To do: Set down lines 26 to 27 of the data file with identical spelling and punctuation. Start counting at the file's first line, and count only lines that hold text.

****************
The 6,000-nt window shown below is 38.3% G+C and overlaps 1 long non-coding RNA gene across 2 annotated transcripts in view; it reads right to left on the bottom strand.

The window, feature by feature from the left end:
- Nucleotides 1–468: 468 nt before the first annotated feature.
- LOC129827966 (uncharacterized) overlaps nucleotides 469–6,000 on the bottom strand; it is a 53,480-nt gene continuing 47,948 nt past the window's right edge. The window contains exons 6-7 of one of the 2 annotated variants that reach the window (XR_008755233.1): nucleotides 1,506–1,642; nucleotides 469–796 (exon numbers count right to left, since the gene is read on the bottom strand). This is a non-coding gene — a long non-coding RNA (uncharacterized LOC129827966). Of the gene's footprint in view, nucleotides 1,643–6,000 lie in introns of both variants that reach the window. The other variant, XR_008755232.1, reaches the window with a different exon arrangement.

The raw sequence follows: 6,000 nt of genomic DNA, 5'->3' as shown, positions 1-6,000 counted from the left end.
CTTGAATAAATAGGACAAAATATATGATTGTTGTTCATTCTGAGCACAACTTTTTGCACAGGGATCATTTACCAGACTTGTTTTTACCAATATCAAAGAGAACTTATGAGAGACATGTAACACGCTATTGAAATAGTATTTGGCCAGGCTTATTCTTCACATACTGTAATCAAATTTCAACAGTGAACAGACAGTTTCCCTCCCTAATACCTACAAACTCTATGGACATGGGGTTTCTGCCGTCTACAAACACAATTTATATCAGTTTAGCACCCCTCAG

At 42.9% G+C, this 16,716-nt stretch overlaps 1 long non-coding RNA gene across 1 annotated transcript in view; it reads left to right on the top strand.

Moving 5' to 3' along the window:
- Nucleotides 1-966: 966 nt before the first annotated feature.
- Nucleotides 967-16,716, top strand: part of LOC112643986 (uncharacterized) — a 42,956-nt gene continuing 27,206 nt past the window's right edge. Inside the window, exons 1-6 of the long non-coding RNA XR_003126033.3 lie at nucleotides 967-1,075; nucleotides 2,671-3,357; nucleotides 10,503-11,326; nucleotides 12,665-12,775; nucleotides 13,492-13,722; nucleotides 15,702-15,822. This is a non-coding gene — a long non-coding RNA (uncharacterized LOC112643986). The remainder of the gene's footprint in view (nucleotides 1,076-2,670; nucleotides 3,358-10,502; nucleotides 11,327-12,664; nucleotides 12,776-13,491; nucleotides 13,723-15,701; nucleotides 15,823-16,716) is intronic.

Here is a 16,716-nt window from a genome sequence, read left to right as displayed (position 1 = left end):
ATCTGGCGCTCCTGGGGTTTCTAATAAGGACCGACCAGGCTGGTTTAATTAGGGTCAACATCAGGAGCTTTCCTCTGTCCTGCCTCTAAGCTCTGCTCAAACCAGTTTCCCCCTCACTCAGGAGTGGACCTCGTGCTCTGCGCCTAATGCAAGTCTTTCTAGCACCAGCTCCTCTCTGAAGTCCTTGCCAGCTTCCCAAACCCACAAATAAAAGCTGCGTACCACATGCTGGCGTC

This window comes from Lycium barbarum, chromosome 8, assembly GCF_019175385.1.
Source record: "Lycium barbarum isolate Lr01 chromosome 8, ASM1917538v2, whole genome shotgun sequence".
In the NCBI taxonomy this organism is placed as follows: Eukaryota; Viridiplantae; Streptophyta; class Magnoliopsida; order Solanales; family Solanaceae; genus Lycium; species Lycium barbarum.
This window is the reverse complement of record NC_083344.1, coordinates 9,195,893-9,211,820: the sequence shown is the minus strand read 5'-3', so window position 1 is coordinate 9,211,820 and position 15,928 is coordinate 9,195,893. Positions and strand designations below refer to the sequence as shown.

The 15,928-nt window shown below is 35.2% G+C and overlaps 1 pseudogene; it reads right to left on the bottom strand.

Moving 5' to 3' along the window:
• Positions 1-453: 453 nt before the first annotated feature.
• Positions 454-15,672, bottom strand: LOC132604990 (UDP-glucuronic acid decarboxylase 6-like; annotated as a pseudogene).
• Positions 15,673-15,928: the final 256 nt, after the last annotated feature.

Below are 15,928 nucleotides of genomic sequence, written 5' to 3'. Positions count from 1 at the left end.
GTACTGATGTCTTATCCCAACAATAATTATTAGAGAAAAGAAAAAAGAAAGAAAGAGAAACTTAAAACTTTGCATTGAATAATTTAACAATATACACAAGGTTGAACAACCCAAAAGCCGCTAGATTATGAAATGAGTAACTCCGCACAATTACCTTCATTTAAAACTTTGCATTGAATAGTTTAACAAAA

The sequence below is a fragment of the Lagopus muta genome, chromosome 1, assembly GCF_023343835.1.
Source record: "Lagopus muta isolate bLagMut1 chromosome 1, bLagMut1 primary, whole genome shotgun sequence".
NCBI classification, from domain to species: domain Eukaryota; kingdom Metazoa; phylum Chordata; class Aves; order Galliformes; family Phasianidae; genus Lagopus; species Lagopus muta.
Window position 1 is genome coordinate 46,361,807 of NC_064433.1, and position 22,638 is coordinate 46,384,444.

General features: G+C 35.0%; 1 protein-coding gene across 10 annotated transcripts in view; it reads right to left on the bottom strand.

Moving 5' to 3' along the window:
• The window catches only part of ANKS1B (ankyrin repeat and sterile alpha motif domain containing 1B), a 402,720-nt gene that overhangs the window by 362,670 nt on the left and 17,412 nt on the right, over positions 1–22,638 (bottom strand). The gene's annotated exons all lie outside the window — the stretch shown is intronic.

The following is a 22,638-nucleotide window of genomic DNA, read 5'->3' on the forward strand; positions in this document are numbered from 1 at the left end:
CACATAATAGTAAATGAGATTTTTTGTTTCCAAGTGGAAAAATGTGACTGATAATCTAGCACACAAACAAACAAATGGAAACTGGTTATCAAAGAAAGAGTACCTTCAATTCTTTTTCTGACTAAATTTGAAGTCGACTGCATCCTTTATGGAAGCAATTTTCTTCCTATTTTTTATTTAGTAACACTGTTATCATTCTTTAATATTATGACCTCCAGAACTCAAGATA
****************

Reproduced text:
NCBI classification, from domain to species: domain Eukaryota; kingdom Metazoa; phylum Chordata; class Aves; order Galliformes; family Phasianidae; genus Lagopus; species Lagopus muta.
Window position 1 is genome coordinate 46,361,807 of NC_064433.1, and position 22,638 is coordinate 46,384,444.